For Noel Boyer and Danny Beasley, trees are both a career and a sport.
Most weeks of the year, the two Greene County residents can be found somewhere high in the trees above Springfield. Boyer, a tree climber for Springfield-based T-N-T Tree Service Inc., and Beasley, a clearance tree trimmer for City Utilities of Springfield, spend much of their days pruning branches, inspecting damaged limbs and performing a variety of other tasks associated with the tree care profession.
Their jobs keep them busy but, for one weekend each June, their work becomes a game. Boyer, Beasley and others in the tree care industry from Missouri and seven other states gather in St. Louis to match skills in the International Society of Arboriculture's (ISA) Midwestern Chapter Regional Tree Climbing Championship. The winner advances to international competition.
The name "Tree Climbing Championship" is a misnomer of sorts because the six-event competition encompasses more than just climbing. It's a modern equivalent of old-time lumberjack contests, except without the log-rolling or tree-sawing events. For Boyer, Beasley and other participants, the contest is a chance to use their work skills competitively. From a broader perspective, the ISA competition is an opportunity to show the public that there is much more to tree pruning than scaling a trunk and yanking a chainsaw cord.
"You have to know a broad range of things," said Beasley, a Republic resident who has finished as high as second in the regional competition. "You have to know the characteristics of different hardwoods or softwoods-how sturdy they are, where they break, how they're going to break. You also have to know roping, rigging and other mechanical things."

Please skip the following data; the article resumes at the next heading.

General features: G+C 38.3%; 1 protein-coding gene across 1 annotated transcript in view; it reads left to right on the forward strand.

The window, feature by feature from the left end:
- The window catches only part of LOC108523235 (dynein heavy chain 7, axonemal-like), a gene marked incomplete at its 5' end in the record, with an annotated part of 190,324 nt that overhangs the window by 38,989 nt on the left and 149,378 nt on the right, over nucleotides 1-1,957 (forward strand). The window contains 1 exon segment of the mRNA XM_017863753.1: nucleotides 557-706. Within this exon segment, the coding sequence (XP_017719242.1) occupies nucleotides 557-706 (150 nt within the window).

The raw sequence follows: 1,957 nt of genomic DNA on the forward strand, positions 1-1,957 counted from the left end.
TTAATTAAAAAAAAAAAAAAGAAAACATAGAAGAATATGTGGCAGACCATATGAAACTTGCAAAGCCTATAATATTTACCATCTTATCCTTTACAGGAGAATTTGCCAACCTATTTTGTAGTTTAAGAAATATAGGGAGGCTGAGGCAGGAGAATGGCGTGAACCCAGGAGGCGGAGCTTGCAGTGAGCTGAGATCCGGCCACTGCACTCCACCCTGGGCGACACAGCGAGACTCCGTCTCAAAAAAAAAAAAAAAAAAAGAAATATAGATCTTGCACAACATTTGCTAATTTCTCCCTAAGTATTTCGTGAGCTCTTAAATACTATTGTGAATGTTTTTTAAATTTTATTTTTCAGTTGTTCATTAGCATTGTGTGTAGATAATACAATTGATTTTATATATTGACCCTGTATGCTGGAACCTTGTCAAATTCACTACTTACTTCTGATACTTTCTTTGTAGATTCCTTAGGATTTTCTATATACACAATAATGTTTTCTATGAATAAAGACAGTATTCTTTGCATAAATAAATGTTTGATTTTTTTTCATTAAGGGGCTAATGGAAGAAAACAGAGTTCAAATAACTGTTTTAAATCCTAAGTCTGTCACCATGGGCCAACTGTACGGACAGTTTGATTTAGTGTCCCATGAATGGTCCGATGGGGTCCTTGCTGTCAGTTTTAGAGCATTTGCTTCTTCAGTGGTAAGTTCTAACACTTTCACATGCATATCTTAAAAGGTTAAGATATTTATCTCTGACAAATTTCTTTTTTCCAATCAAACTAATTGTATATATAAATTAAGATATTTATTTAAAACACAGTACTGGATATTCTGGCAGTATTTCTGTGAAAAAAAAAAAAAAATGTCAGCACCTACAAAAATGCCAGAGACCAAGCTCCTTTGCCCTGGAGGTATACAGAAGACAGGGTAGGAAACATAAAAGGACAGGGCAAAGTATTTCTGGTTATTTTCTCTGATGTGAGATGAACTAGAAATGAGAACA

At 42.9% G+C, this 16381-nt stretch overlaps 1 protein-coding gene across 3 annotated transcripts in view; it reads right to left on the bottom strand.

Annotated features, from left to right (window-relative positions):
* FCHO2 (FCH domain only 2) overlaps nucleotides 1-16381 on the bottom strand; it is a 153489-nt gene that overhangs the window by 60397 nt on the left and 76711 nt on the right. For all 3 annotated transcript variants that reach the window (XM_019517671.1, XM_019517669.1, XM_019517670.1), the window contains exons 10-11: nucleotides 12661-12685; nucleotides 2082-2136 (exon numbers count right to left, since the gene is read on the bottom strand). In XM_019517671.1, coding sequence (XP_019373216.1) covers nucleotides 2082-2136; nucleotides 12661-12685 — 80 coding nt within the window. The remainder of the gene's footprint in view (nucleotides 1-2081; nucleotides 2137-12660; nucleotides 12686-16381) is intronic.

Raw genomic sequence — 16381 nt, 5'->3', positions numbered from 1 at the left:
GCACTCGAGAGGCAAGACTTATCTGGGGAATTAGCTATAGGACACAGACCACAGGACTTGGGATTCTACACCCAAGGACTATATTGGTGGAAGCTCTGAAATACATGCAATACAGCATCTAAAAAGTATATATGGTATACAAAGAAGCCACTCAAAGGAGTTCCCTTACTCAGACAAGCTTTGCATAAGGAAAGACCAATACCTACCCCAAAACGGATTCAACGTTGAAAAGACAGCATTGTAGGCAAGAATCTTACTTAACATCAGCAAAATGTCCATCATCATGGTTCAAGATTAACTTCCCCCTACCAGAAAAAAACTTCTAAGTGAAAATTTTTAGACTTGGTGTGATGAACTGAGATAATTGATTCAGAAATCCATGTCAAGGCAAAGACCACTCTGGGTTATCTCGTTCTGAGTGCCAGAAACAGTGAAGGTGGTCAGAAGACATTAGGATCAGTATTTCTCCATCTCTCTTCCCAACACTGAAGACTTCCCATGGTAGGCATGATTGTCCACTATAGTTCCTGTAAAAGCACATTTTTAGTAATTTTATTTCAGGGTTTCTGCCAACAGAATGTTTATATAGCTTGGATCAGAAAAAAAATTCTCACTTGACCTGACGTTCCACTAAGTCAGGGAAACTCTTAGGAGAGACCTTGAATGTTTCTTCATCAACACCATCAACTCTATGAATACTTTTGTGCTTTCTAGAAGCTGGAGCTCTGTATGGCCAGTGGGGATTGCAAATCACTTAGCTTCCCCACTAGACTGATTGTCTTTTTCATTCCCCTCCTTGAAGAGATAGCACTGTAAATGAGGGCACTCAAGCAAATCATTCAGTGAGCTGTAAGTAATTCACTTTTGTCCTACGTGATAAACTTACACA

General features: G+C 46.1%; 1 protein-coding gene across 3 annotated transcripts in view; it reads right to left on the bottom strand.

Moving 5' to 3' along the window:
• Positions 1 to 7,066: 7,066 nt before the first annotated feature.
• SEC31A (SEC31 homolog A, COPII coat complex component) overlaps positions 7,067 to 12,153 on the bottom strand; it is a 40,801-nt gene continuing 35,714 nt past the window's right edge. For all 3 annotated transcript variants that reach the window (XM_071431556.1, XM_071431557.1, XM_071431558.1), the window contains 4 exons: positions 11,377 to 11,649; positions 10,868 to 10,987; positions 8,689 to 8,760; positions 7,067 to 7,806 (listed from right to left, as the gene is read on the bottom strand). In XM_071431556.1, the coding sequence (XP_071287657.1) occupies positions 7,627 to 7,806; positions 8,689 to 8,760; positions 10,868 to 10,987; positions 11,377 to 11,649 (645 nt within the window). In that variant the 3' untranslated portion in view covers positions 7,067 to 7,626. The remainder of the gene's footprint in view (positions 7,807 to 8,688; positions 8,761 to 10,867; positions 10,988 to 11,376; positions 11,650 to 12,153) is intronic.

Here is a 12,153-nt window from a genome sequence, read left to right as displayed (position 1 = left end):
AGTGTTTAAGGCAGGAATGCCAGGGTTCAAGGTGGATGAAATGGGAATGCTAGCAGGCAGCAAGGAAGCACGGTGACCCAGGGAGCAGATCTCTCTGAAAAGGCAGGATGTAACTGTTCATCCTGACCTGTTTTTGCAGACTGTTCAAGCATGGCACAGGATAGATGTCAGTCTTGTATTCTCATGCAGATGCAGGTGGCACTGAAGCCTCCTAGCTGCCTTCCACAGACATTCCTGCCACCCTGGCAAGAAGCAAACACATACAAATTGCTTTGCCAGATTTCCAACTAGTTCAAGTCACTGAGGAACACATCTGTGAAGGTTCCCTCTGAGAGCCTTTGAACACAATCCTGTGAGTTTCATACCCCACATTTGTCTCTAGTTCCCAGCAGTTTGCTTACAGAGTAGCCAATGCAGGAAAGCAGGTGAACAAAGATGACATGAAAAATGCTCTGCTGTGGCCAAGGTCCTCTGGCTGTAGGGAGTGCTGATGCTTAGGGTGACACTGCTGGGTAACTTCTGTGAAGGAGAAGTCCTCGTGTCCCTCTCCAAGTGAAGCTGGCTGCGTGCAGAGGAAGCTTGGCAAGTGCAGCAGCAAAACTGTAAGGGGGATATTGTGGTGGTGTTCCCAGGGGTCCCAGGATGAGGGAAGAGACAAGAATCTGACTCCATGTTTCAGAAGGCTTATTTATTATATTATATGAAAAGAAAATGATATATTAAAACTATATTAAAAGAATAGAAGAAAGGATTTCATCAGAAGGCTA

Speed factors into the scoring, but the contest isn't merely a series of races. In the five preliminary events and the final Masters' Challenge, climbers earn, or lose, points for safety. This may sound like a lot of skills to master, but they're essential skills for an arborist.
Arborists are tree care experts who devote their attention to individual trees rather than tracts of timber. To an arborist, rope work, safety practices and knowledge of various tree species must become second nature because broken limbs, paralysis or death are never more than one bad decision away.
"Everything we do in the competition is based on what we do every day," said Boyer, a Springfield resident who won the 1998 regional contest and finished 22nd in the world championship in Birmingham, England. "I don't